Property taxes are an important source of revenue for state and local governments to finance services, particularly education.
Some analysts expected large declines in property tax collections for state and local governments in the wake of the Great Recession. However, this drop has never happened, despite historic price declines for owner-occupied housing. In fact, recent data demonstrate that nominal property tax collections are on the rise again, leading to higher effective property rates for homeowners and other property owners.
According to the latest data from the Census Bureau, over the course of 2012, approximately $474 billion of tax was paid by property owners.
As state/local income and corporate tax receipts recovered in recent years, the share of local tax collections due to property taxes fell from recession highs.
The average share for property taxes since 2000 is 32.3%, while the current share stands at 34.1%. Consequently, housing and other real estate owners are still paying a higher than average percentage of total state and local government tax receipts.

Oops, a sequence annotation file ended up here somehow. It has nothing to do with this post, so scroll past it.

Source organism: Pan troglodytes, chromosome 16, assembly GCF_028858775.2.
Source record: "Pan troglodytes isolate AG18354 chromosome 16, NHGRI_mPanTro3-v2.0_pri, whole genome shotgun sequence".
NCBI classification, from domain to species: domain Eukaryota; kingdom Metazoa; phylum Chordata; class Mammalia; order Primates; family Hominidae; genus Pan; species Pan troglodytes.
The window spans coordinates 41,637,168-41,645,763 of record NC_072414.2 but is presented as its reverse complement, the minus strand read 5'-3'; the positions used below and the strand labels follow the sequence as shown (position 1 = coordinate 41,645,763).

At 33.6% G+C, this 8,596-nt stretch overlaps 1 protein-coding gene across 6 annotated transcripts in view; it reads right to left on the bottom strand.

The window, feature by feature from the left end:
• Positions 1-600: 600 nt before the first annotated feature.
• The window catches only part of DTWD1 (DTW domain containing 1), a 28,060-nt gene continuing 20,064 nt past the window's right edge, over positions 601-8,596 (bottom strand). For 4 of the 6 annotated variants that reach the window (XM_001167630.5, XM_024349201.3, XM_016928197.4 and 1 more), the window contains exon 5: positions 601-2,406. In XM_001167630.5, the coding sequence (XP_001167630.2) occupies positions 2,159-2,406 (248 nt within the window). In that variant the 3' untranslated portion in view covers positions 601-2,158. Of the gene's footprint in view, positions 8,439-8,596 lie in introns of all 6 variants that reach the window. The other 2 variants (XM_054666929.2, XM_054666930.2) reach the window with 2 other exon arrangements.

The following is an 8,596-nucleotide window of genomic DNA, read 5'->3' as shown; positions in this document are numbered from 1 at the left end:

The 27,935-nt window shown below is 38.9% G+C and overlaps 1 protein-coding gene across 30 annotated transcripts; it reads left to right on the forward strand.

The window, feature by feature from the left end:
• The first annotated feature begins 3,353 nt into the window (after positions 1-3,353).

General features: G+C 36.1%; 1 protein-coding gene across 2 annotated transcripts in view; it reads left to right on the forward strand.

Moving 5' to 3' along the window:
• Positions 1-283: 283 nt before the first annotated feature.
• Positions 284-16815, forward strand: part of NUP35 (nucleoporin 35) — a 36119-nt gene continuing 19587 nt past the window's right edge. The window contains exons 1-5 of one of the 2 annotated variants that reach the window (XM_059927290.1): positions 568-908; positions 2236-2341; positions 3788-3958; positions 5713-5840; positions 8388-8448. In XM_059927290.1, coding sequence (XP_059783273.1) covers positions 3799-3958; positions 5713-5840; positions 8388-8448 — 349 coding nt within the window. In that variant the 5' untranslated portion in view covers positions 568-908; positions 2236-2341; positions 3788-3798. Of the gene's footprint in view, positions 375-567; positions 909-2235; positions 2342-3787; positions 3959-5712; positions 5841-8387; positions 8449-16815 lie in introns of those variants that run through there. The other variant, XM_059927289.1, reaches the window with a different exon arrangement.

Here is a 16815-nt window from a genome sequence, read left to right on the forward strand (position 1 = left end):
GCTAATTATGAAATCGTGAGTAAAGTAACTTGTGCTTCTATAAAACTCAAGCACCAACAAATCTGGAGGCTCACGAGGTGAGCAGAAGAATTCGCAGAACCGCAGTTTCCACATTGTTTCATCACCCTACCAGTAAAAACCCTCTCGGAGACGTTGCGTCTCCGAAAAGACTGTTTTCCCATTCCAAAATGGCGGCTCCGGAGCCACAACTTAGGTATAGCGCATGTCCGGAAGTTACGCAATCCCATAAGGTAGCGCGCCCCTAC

This elevated tax burden is significant, especially when one considers the decline in housing prices since 2006 – a decline that led many to incorrectly conclude that property tax payments would also significantly fall. According to the Case-Shiller national house price index, with the recent rebound in values, housing prices are down on net 29% over the last six years. Yet the decline of property taxes paid from the peak level is negligible (0.5%). This means that the effective tax homeowners pay on their homes remains high.
There are several reasons why property taxes have not dropped with housing values. First, assessments of value tend to lag. Second, property tax authorities can adjust tax rates (such as millage rates in many jurisdictions) thus increasing rates as property values decline, holding receipts approximately constant. However, such policy actions mean the effective rate of tax (taxes paid divided by the property value) on the property increases.
Taxes paid by homeowners and other real estate owners remain the largest single source of taxes for state and local governments. At 34%, property taxes represent a significantly larger share than the next largest sources: individual income taxes (22%) and sales taxes (21%).
* Data footnote: Census data for property tax collections include taxes paid for all real estate assets (as well as personal property), including owner-occupied homes, rental housing, commercial real estate, and agriculture. However, housing’s share is by far the largest when considering the stock of both owner-occupied and rental housing units.